Detecting life around an M dwarf would be exotic by solar system standards. It will be more challenging to detect life on a planet like Earth orbiting a Sun-like star. Here's a concept for doing it using a specially designed shade in space to block out the starlight from the perspective of a space telescope floating 50,000km away.
Given the cost and difficulty of carrying out such a project, you can appreciate why many astronomers are focusing on the M dwarfs for the time being, as their planets may be accessible with ground-based telescopes that are being built already. Nonetheless, observing true solar system analogues is certainly one of the ultimate goals of the field, even if it might not happen in the next few decades.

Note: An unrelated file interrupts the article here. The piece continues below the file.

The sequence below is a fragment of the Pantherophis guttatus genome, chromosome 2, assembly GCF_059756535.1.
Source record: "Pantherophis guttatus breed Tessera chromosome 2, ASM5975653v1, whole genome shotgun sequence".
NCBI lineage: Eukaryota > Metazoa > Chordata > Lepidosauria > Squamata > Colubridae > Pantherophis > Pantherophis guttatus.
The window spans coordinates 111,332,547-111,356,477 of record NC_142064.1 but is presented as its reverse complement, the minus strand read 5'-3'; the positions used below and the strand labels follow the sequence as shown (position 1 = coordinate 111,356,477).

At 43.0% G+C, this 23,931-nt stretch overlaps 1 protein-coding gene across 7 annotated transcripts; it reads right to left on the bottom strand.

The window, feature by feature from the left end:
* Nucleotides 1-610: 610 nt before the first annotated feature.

“The universe is teeming with planets,” and Jeremy Kasdin, an astronomer at Princeton University, wants to see them. Not in the way they’ve been detected so far, but directly. He wants to build a space telescope that will image a planet around another star and tell if it harbors life.